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Economic discrimination

Economic rationale for labour market discrimination against women than people

of different race and ethnicity.

Economic discrimination generally refers to discrimination that is based on economic
factors which include wages, prices, amount of capital investment finances available for
minorities in a given country, availability of jobs in a given market etc. Economic discrimination
could be against funding of minority owned businesses, workers, employment opportunities
available for certain groups, wages paid to certain workers, consumers in a given market etc.
Discrimination in early days referred to distinctions in economic transactions such as charging
different people different prices for the same services or goods (KONRAD, YANG and
CANNINGS, 2012). Economic discrimination in many countries touches on all activities
applying unequal terms in employment, business transactions etc. Economic discrimination is
caused by a wide range of factors which include animosity such mistrust or dislike of certain
groups of people such as it may seem Hispanics in USA, blacks and Muslims in Europe etc
(Jomo, 1998) It is also caused by cost/revenue and efficiency factors which include
cost/revenue considerations in dealing with minorities and women and levels of education of
minorities or women. There are many forms of economic discrimination which include wage

Economic Rationale for Labour Market Discrimination Against Women 2

discrimination, hiring discrimination, services discrimination, price discrimination etc
(WALZER, 2007).
Labour Market discrimination
Despite major advancements made in the world in all spheres of economic life in this
century and even in the preceding one, discrimination against people based on ethnicity, gender
and race still persists even though in a remarkably reduced scale which is quite a positive sign.
Women even though cutting across ethnicity and race are discriminated against in the labour
market in virtually all countries of the world. According to ZWIECH (2009) there are many
forms of discrimination in the labour market. Discrimination against women can still be isolated
in several spheres of their professional careers. Women are still subjected to employment
discrimination in that they still encounter limited employment opportunities than their male
counterparts even when all qualification, professional and demographic features are comparable.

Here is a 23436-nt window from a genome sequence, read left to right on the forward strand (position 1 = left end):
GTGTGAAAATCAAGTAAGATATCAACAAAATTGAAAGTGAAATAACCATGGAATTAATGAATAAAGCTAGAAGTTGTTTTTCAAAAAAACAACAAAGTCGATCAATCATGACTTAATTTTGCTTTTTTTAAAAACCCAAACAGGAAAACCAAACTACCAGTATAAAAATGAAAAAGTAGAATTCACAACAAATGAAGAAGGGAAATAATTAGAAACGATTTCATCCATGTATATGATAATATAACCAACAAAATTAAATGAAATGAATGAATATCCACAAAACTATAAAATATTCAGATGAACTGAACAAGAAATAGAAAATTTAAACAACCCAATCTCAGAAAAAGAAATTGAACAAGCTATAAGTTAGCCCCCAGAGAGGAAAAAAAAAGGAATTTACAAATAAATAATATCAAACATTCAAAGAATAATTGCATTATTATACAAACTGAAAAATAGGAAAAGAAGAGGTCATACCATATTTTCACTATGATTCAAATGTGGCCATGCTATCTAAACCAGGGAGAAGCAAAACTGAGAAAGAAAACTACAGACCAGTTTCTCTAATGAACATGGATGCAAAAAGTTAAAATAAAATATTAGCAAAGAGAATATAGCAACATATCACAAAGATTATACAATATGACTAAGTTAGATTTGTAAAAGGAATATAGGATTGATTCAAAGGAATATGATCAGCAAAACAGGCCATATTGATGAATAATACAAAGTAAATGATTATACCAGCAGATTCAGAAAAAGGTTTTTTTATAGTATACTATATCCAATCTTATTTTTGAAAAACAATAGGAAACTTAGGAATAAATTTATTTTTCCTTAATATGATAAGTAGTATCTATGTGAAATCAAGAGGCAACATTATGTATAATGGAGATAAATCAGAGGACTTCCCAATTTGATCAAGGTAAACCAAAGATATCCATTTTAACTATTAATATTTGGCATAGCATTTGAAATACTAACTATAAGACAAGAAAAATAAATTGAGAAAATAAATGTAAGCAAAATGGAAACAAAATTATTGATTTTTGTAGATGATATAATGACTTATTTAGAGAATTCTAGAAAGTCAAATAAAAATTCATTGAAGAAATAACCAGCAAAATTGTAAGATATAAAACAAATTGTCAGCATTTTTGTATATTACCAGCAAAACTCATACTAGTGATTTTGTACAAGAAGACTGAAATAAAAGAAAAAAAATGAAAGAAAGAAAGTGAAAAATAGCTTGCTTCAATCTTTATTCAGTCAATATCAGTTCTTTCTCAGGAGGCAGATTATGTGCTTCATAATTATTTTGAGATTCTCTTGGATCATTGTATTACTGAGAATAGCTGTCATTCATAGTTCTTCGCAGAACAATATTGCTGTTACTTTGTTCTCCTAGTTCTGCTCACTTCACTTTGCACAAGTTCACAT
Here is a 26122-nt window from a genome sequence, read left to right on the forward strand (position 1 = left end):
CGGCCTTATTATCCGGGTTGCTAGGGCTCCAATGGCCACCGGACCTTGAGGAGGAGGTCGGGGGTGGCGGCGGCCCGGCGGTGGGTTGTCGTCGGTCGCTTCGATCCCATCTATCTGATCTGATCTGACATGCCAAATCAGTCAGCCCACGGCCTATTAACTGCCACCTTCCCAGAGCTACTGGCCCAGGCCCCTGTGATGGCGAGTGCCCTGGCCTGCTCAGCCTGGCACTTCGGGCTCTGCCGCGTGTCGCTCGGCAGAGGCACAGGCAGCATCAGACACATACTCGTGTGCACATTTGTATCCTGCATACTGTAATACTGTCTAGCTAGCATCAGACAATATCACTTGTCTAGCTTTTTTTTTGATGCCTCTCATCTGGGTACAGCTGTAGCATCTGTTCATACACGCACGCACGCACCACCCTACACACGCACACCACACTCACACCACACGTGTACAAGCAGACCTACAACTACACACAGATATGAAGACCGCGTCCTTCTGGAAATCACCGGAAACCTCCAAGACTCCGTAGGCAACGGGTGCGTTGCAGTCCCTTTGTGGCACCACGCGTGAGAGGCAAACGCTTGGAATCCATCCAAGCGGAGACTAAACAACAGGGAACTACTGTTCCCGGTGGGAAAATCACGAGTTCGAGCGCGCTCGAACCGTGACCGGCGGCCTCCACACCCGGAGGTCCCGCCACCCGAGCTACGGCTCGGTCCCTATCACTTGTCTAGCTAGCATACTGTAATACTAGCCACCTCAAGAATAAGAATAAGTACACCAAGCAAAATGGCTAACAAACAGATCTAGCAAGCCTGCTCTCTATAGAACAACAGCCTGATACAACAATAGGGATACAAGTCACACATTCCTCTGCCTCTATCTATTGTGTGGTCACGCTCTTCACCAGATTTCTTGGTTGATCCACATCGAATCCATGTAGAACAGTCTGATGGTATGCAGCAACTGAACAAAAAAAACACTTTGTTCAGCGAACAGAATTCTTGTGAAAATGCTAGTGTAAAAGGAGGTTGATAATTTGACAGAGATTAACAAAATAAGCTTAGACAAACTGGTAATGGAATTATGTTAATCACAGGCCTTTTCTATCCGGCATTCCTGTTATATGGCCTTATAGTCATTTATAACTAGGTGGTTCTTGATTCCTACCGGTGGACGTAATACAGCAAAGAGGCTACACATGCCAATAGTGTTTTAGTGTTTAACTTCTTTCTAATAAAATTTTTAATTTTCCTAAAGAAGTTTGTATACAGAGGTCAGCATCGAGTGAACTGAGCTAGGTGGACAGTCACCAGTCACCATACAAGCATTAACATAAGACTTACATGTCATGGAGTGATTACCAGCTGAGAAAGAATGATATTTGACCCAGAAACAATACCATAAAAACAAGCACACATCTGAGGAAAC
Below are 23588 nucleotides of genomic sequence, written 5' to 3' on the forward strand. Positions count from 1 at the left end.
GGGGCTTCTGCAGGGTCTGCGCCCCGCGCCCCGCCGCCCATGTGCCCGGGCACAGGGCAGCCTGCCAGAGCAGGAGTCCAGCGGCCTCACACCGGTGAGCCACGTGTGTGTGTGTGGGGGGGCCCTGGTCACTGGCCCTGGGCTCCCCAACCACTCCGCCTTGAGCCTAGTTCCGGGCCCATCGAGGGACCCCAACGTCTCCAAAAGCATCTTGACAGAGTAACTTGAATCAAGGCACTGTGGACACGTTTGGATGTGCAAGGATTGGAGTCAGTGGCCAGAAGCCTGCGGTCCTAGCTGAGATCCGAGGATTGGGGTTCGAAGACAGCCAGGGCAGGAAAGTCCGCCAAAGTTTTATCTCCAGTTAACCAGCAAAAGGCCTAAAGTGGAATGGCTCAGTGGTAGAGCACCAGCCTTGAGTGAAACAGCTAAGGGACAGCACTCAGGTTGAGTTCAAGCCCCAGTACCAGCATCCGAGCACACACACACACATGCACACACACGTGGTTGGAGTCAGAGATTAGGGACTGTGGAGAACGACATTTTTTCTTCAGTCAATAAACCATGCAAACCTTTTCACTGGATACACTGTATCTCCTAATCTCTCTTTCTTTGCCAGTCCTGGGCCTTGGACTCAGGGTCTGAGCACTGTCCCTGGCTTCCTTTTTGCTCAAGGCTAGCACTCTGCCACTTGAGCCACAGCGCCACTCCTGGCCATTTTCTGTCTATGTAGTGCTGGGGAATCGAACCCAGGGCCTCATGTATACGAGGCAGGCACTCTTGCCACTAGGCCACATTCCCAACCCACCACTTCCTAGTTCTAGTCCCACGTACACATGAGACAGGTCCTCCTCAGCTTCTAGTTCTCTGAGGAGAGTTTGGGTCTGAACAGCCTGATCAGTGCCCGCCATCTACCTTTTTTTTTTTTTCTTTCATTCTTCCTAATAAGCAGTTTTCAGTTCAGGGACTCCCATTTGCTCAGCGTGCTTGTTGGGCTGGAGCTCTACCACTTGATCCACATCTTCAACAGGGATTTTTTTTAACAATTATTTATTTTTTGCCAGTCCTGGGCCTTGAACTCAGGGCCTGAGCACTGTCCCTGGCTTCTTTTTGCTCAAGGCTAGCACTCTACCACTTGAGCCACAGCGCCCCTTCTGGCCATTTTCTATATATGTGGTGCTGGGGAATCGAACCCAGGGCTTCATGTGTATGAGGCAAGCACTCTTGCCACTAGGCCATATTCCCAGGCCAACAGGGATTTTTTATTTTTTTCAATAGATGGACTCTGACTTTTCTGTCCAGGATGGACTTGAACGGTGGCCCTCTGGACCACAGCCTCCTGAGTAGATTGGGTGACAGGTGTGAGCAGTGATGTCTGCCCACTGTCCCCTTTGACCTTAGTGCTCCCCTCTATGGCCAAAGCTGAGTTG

In these situations women still post a larger percentage of the unemployment statistics. In this
type of discrimination women face a higher chance of losing their jobs when they find one and
also encounter difficulties in finding gainful employment especially in developing countries
Women who have been trained in professional careers such as law, medicine,
engineering, and architecture also face professional discrimination. Professional bodies which
formulate ethical standards and supervise these professions, put arbitrary and somewhat
subjective limitations that limit the number of women who can access these professions. These
professional bodies tend to put conditions for membership which tend to favour men and
discriminate against women and more so in developing countries (GUSCINSKIENE, 2010).
Women are jammed in lesser paying professional careers such as nursing and early child hood

Economic Rationale for Labour Market Discrimination Against Women 3

development instead. For those women who are lucky to find jobs, they encounter position
discrimination. In this case women are deliberately locked out of managerial positions which
involve making decisions. This mainly relates to segregation on a vertical plane and is evidenced
by the ratio of men to women in decision making or managerial positions in an organization or a
country. In almost all the countries of the world the ratio is heavily tilting in favor of men. These
practices were more prevalent in past centuries but are still prevalent is few developing countries
and in minute levels in developed countries (PRENTICE, 2010).
Women also face discrimination in accessing important training opportunities. This and
also many of the various forms of discrimination cut across ethnicity and race. Women have
limited access to education and other forms of professional training which could enhance their
chances of clinching high flying jobs (NEUMARK and STOCK, 2006). The last form of
discrimination against women is pay discrimination. Due to professional segregation, ill
judgement and subjective appraisal systems, differences in pay between men and women in
many organizations is notably high. It also occurs in environments where efficiency is not
considered as an important factor in determining pay scales (MURRAY, 2009).
The Theory of wage determination in Economics
In perfect market that are very competitive the market wages and the rates of payments are
determined and paid in accordance with the marginal revenue product of the employee or
worker. (MRP)
Where MRP = MPP * MR
Marginal Revenue (MR) = the change in revenue received from goods or products sold due to
extra labour input.

Economic Rationale for Labour Market Discrimination Against Women 4

Marginal Product (MP) = the change in the output per unit of the labour input. The public sector
doesn’t apply the MRP economic theory as there will be no marginal revenue. They also face to
some extent the effects of monophony due to their employment by government agencies.

Differential Monospony